My son calls me the cat woman on the hill, it’s a term of endearment as well as factually accurate. We live on a high hill overlooking seven counties. It’s a breath-taking vista on a clear day if you enjoy rural landscapes. On misty/rainy days we’re up in the clouds so can’t see further than 100 metres, sometimes less. Anything remaining visible looks supernatural and eerie, jutting at random from the murky greyness. In the winter we get snow, often whole drifts wrapping the countryside in a pristine blanket of loveliness. It’s a great place to live with plenty to be inspired by as the seasons change. I love it here.
We (well mostly I) also have cats. I once joked that I would be happy living with a cat of every colour. I’ve made a reasonable attempt at this objective, adopting strays, re-homing unwanted kittens and purchasing a Norwegian Forest cat. My ‘official’ cats include tortoiseshell, white, ginger, blue, dark brown, black and grey/white/ginger mix. As well as official residents, there are unofficial residents including a fat marmalade cat, fluffy tortoiseshell and big black with bushy tail. I’ve no idea who they belong to but they seem to enjoy visiting. Because I’m happy adopting cats of unknown origin my son sometimes calls me the mad cat woman on the hill; it’s still a term of endearment. And anyone who has ever lived in a rural area will know cats are essential when it comes to keeping rats and mice at bay. These little critters do a lot of damage to garden sheds, garages and car engines. I don’t like the cats killing them and finding bits of rat is not my favourite past-time, but it’s more natural than using poison. And mice/rats can smell cats so tend not to come too near.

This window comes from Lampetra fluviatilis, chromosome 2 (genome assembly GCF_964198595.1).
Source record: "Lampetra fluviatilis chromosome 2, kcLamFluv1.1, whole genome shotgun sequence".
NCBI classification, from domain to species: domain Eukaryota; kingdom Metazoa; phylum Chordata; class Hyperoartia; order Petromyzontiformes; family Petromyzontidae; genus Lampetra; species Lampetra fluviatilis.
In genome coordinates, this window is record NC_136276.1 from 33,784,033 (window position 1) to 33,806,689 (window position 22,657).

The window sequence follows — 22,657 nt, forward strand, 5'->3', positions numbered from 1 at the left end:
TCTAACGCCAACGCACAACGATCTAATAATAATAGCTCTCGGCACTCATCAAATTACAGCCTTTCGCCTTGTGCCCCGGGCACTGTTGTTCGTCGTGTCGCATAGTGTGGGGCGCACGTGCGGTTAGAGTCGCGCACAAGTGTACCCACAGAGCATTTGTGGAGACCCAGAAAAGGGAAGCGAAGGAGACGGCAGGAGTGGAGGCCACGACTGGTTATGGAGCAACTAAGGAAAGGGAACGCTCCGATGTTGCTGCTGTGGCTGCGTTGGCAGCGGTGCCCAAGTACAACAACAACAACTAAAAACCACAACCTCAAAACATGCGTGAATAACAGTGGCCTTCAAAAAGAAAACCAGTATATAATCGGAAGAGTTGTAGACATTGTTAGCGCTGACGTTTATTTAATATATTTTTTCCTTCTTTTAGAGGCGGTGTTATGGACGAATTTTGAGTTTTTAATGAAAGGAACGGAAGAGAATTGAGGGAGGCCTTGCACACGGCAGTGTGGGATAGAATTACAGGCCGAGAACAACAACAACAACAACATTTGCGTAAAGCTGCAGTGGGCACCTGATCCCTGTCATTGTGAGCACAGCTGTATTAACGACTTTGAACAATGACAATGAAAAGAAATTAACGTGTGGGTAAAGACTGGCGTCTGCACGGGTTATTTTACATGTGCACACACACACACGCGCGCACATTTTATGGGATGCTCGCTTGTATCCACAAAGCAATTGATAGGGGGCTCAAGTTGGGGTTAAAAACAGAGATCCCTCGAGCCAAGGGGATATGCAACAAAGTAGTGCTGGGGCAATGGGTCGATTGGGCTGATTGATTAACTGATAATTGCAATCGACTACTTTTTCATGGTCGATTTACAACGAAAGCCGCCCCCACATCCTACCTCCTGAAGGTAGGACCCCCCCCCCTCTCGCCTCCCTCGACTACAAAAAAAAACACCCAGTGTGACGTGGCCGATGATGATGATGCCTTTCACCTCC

It’s sometimes said that cats are unfriendly, capricious and detached. I like them because they’re curious, affectionate (mine would rather have human attention than food) and graceful. They’re also engaging, playful and they cuddle up to you in a knowing kind of way when you’re feeling a bit ropey. One of the downsides of my current situation is that they can’t cuddle up to me because I can’t afford to pick up an accidental scratch. So my cats and I gaze at each other through the conservatory doors and touch paws either side of the glass. I’m sure it’s as confusing for them as it is for me. Fortunately they seem pretty tolerant and it looks as though they’ll wait around for playtime until I’m well again. In the interim they have Zub to keep them amused (though he doesn’t enjoy rat clean-up duty either).
I’m not sure I ever intended to be the cat woman on the hill – mad or otherwise – but I’m glad I am. I’m glad I’ve given a warm home to these fascinating felines. They ask very little of me but provide a good deal of comfort, pleasure and amusement albeit with the occasional unwanted rat-tail thrown in for good measure. I can’t wait until we’re on the same side of the glass again 🙂